02 November 2016

Effulgence: A Short-Short Story

I haven't posted in almost a year. This morning I was looking through my files and I found this story. I vaguely recall something happening that caused me to write the story (dated many years ago), an attempt at communication that seemed to fail. But I don't really remember writing it. It's a strange feeling to read my own writing as if for the first time, as if I were a different person.


A man goes to the railway station. He stands apart from the group of people waiting on the platform for a glimpse of the Man. The train pulls in. The Man’s compartment happens to be right next to where the man is standing. The people know that the Man does not want them to enter the compartment. The man slips unnoticed into the compartment and stands at the end opposite from where the Man is sitting. The Man looks at him.

A feeling of effulgence comes over the reader of this story. Later, she tries to impart that same feeling to another person by reading the story aloud. She hears the words coming out of her mouth. They seem dull and her voice sounds monotonous. She gets to the end, where it says the man gets lost in the Man’s beauty, His light. The man forgets to get off the train, and it pulls away from the station while he is lost in Love.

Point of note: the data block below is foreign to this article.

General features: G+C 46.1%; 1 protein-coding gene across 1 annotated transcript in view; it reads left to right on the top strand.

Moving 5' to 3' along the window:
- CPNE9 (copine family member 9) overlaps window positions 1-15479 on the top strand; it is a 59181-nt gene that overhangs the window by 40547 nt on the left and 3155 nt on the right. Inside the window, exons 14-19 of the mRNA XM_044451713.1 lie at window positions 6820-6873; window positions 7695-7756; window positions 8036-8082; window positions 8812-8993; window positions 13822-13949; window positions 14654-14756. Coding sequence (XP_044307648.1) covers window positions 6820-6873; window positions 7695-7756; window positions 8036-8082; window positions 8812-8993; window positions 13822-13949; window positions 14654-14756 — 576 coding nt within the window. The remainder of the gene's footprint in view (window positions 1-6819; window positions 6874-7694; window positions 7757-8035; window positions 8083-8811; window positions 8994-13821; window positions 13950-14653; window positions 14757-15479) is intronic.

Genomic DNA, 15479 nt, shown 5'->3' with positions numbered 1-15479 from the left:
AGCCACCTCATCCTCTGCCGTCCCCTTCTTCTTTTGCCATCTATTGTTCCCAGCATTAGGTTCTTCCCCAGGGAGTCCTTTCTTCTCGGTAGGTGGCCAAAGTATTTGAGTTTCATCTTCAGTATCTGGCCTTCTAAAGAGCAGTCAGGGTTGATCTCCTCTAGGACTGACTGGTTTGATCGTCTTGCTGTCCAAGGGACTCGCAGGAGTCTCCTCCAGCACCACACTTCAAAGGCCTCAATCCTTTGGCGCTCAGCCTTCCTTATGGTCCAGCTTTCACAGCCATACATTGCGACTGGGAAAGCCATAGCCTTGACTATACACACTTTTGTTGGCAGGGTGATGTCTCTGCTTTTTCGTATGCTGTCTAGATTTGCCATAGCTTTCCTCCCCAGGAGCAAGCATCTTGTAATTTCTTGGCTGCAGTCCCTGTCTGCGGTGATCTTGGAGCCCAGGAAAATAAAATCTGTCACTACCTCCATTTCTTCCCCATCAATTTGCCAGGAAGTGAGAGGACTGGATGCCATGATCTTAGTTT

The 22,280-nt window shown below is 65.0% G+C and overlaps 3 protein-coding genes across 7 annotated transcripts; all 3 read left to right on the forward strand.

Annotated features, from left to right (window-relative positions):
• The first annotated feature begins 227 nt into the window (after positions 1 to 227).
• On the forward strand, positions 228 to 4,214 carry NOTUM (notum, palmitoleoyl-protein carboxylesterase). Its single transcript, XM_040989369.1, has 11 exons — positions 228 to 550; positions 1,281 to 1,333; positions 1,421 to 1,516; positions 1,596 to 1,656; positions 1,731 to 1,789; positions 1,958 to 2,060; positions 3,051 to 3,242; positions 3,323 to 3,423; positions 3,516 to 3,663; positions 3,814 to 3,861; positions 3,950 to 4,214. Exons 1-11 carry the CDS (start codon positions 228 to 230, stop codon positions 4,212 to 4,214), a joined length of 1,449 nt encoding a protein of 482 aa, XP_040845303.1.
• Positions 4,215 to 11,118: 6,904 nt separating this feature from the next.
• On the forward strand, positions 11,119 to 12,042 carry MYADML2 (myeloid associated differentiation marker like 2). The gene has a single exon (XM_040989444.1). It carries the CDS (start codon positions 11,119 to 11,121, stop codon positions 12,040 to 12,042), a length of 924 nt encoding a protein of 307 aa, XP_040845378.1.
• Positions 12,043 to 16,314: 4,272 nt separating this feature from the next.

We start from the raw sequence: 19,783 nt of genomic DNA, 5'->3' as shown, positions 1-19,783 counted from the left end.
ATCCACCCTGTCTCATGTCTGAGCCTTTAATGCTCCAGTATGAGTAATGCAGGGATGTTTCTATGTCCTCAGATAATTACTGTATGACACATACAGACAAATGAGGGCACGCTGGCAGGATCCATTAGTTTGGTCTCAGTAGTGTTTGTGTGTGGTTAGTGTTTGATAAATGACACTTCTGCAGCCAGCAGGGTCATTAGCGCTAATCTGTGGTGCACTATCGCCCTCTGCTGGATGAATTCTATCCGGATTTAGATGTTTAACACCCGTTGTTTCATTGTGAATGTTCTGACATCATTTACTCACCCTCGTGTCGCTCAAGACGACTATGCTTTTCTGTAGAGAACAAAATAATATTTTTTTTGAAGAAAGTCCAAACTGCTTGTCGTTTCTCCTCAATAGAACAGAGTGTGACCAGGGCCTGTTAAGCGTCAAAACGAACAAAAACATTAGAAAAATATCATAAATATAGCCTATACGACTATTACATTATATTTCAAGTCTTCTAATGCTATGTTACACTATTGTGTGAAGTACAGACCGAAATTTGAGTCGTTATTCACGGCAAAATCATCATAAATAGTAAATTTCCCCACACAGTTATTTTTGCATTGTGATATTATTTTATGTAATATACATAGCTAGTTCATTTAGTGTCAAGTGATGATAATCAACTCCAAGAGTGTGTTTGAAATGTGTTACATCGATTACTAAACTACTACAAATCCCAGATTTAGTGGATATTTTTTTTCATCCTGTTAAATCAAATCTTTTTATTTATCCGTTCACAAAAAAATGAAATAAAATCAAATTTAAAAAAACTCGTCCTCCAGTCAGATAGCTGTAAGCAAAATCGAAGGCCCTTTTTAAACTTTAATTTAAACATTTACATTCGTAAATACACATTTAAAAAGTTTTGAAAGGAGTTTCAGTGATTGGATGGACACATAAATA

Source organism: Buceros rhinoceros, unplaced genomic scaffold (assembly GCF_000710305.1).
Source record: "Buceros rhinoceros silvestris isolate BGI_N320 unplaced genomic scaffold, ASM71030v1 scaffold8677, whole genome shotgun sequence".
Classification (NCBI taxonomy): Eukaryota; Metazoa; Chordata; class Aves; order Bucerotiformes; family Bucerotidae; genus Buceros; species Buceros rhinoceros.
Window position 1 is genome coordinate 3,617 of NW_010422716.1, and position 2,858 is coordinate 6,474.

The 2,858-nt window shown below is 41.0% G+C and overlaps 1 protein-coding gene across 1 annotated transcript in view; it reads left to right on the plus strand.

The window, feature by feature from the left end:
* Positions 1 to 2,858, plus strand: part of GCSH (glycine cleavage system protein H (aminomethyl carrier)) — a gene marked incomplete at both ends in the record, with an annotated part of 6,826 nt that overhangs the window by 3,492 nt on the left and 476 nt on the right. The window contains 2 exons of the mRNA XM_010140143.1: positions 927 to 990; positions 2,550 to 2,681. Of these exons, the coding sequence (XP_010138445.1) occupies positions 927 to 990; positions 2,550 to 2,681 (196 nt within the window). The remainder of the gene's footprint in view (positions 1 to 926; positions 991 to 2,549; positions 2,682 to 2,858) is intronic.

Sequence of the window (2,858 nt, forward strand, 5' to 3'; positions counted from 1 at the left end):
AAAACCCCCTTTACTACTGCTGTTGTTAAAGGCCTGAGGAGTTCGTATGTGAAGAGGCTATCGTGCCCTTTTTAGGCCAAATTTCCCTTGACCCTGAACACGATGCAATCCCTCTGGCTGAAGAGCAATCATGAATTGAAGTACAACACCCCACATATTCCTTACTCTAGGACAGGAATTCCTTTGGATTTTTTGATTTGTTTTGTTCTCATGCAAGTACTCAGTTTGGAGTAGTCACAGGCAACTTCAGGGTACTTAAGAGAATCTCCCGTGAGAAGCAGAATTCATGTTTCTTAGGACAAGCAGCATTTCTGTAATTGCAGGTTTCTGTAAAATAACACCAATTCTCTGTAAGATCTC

The person says the story is nice.

Why didn’t the effulgence go from here to there, through her to the person? The story was written by someone who knew someone who knew someone who knew the man who was looked at by the Man. Maybe there were too many layers in between.

Yet it did seem to come to her through the story. Now she wakes up early and feels the effulgence spread over her like a soft, fluffy white wing. It relaxes her being so that there is no pain, no sense of grossness. It breathes in and out. She imagines sharing it with the person and falls back asleep, letting it make its own silent journey.

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All quotes of Meher Baba © Avatar Meher Baba Perpetual Public Charitable Trust unless otherwise indicated. Writings by Kendra are © Kendra Crossen Burroughs unless otherwise noted.